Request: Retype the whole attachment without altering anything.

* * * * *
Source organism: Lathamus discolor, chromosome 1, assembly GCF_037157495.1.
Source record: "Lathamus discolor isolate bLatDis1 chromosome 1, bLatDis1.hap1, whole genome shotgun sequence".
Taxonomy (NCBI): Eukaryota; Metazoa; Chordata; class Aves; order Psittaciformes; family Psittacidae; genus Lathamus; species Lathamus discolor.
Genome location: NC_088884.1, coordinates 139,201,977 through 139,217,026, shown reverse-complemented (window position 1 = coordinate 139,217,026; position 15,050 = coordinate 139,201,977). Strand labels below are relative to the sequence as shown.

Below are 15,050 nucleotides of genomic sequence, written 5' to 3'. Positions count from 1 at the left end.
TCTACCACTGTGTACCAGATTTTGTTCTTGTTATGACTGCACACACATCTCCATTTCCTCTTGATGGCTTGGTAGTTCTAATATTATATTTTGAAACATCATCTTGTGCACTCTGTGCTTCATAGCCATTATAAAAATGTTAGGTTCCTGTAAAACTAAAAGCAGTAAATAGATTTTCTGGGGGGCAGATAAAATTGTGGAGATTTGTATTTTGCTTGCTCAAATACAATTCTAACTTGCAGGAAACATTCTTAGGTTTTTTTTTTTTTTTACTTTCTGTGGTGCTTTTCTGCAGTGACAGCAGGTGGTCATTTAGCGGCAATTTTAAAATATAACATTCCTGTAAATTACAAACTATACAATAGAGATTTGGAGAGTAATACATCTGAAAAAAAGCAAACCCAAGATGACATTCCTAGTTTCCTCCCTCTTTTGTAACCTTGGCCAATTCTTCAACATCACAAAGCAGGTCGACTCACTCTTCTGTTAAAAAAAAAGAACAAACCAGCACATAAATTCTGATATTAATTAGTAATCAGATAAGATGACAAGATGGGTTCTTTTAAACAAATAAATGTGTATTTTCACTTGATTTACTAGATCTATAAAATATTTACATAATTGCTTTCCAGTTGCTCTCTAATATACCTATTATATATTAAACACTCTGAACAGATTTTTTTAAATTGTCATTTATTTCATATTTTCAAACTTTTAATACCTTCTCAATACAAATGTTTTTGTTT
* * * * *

Source organism: Lathamus discolor, chromosome 1, assembly GCF_037157495.1.
Source record: "Lathamus discolor isolate bLatDis1 chromosome 1, bLatDis1.hap1, whole genome shotgun sequence".
Taxonomy (NCBI): Eukaryota; Metazoa; Chordata; class Aves; order Psittaciformes; family Psittacidae; genus Lathamus; species Lathamus discolor.
Genome location: NC_088884.1, coordinates 139,201,977 through 139,217,026, shown reverse-complemented (window position 1 = coordinate 139,217,026; position 15,050 = coordinate 139,201,977). Strand labels below are relative to the sequence as shown.

Below are 15,050 nucleotides of genomic sequence, written 5' to 3'. Positions count from 1 at the left end.
TCTACCACTGTGTACCAGATTTTGTTCTTGTTATGACTGCACACACATCTCCATTTCCTCTTGATGGCTTGGTAGTTCTAATATTATATTTTGAAACATCATCTTGTGCACTCTGTGCTTCATAGCCATTATAAAAATGTTAGGTTCCTGTAAAACTAAAAGCAGTAAATAGATTTTCTGGGGGGCAGATAAAATTGTGGAGATTTGTATTTTGCTTGCTCAAATACAATTCTAACTTGCAGGAAACATTCTTAGGTTTTTTTTTTTTTTTACTTTCTGTGGTGCTTTTCTGCAGTGACAGCAGGTGGTCATTTAGCGGCAATTTTAAAATATAACATTCCTGTAAATTACAAACTATACAATAGAGATTTGGAGAGTAATACATCTGAAAAAAAGCAAACCCAAGATGACATTCCTAGTTTCCTCCCTCTTTTGTAACCTTGGCCAATTCTTCAACATCACAAAGCAGGTCGACTCACTCTTCTGTTAAAAAAAAAGAACAAACCAGCACATAAATTCTGATATTAATTAGTAATCAGATAAGATGACAAGATGGGTTCTTTTAAACAAATAAATGTGTATTTTCACTTGATTTACTAGATCTATAAAATATTTACATAATTGCTTTCCAGTTGCTCTCTAATATACCTATTATATATTAAACACTCTGAACAGATTTTTTTAAATTGTCATTTATTTCATATTTTCAAACTTTTAATACCTTCTCAATACAAATGTTTTTGTTT